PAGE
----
The global energy crisis began in 2021 (before Russia invaded Ukraine), and I’ve noticed that pundits have used the energy crunch to further entrench respective beliefs regarding the energy transition — confirmation bias if you will. That has led to a crisis that is about to get worse IF remedies aren’t established soon.

Energy demand growth will be substantial in the coming years and an “all the above” approach that emphasizes economics, reliability, and raising global standards of living should be a key priority of policymakers worldwide. So far there has been nothing to shake off the “complacency” of governments/officials and broader society regarding safe, reliable, and cost-competitive energy needs. “If it isn’t green, it is acceptable” has led us to where we are today.

Unfortunately, it may take harsh financial impacts (at times painful) from a “human need” perspective over the coming summer and winter demand peaks to finally force the issue. The Green initiative as presented to societies around the globe has failed miserably. Finally, there are “cracks” in this failed agenda that take a more common sense approach.

The negative impacts on economies and global markets have been felt for months and they will only grow and multiply as long as the existing energy policy remains in place. Hopefully, an “Energy Security” mindset starts to make a comeback. Due to the shotgun approach (firing up coal plants) to now fix what has been broken, it is a complete guess as to how the natural gas situation will be solved, or not solved, in Europe this winter. Thankfully, the media is alive in Europe with stories of potential rationing, shutdowns of manufacturers, governments backstopping utilities, etc. This was all avoidable.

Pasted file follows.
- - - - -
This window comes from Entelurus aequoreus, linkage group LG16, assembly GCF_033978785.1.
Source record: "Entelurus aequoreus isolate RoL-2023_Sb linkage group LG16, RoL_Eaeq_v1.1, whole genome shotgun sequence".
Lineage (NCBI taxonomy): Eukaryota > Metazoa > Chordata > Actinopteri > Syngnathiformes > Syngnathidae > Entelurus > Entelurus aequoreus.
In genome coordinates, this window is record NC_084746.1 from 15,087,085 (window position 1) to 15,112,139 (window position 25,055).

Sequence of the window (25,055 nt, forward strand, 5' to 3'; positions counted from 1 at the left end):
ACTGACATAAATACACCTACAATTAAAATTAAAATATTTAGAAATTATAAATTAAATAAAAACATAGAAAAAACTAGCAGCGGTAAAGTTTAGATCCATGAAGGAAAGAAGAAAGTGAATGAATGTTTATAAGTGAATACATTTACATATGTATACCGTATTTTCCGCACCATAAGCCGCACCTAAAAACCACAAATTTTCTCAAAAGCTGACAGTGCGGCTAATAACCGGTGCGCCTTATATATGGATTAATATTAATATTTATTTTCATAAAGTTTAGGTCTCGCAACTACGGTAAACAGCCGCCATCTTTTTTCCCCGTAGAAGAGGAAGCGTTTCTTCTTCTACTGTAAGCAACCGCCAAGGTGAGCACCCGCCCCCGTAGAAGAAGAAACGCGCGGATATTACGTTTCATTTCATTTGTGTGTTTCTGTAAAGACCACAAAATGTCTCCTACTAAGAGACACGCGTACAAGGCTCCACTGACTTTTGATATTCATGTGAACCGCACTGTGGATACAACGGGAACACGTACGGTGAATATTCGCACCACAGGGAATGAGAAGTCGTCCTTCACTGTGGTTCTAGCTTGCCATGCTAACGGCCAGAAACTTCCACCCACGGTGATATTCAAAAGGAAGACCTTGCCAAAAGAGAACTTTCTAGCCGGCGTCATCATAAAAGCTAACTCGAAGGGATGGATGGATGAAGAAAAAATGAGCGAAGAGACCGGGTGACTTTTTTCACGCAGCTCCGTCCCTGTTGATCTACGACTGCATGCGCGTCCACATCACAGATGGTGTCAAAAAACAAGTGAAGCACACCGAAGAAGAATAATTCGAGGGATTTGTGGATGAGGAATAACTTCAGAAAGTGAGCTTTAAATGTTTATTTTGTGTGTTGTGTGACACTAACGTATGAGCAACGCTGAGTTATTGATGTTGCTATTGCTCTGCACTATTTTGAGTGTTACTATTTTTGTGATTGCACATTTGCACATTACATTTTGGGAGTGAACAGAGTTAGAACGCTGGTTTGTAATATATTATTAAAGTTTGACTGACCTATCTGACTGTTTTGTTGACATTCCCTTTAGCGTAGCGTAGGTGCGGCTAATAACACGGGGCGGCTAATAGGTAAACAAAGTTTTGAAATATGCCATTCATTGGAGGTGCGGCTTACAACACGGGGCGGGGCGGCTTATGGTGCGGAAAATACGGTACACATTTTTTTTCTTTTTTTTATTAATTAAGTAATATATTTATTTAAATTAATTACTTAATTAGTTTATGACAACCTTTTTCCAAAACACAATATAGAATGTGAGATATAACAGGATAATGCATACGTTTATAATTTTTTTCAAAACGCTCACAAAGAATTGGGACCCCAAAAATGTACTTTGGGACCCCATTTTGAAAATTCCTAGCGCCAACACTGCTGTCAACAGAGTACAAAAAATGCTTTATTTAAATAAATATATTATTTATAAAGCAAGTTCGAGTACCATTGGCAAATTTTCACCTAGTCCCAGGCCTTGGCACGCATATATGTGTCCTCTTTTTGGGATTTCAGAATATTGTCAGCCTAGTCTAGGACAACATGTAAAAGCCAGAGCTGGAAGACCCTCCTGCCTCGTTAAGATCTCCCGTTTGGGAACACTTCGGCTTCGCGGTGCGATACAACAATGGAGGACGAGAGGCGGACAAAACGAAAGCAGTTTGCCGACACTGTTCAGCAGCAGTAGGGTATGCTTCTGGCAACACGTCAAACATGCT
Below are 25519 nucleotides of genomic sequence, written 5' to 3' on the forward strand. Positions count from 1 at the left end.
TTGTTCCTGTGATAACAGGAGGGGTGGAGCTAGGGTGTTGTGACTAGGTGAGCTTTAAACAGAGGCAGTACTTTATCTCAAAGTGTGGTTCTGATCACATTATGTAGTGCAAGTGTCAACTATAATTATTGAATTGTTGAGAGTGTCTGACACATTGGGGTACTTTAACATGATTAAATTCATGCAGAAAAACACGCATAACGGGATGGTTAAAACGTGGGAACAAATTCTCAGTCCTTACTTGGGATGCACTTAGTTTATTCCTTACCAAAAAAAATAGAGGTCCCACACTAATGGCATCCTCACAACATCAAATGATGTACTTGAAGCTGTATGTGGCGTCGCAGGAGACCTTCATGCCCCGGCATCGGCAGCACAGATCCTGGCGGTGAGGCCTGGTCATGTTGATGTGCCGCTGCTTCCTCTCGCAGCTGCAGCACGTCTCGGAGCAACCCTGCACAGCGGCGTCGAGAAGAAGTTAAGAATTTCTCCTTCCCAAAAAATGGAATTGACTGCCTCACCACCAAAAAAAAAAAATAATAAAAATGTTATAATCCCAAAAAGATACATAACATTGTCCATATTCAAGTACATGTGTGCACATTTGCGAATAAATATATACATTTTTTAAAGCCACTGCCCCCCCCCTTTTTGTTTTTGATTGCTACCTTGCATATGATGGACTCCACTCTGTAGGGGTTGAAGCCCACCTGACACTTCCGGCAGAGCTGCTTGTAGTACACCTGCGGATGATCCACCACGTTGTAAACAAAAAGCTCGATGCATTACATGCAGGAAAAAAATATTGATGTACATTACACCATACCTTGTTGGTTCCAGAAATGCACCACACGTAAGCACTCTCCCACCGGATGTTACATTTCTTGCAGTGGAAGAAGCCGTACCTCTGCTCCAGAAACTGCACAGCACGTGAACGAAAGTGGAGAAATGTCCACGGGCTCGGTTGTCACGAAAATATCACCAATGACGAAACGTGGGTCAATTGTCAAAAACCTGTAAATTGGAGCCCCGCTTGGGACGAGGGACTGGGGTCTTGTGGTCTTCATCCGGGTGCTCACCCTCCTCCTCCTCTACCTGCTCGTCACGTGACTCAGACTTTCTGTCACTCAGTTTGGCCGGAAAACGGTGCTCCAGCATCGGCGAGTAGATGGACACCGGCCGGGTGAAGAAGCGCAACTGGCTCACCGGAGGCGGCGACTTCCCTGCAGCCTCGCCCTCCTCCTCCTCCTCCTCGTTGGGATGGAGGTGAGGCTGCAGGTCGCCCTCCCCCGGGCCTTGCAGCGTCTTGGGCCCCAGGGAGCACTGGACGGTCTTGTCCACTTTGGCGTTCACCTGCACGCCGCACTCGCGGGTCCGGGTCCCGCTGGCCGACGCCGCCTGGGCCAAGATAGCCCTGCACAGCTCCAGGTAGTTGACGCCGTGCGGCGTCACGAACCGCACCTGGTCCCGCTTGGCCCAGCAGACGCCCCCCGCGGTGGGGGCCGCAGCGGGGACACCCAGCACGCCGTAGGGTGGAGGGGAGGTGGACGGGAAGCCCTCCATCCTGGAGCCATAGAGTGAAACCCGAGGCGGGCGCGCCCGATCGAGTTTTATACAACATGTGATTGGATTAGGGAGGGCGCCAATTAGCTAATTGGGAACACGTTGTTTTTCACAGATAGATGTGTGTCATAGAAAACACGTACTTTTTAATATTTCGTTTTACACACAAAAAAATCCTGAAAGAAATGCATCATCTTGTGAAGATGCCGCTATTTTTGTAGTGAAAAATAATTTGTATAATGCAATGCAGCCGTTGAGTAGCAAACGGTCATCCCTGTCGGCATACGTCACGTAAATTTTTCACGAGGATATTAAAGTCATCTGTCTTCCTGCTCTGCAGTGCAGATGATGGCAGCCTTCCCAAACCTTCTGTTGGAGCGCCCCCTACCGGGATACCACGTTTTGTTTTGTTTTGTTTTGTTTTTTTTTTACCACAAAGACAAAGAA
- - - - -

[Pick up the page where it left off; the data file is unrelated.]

Whatever the case, the economic outlook for Europe potentially looks far more negative than in the U.S., which could impact companies with both revenue exposure and manufacturing exposure in this region. That will have a huge impact on U.S based companies with high international exposure.


A sobering look at the energy crisis here in the U.S. indicates we are following the same path and suggests things could get a whole lot worse before they get better.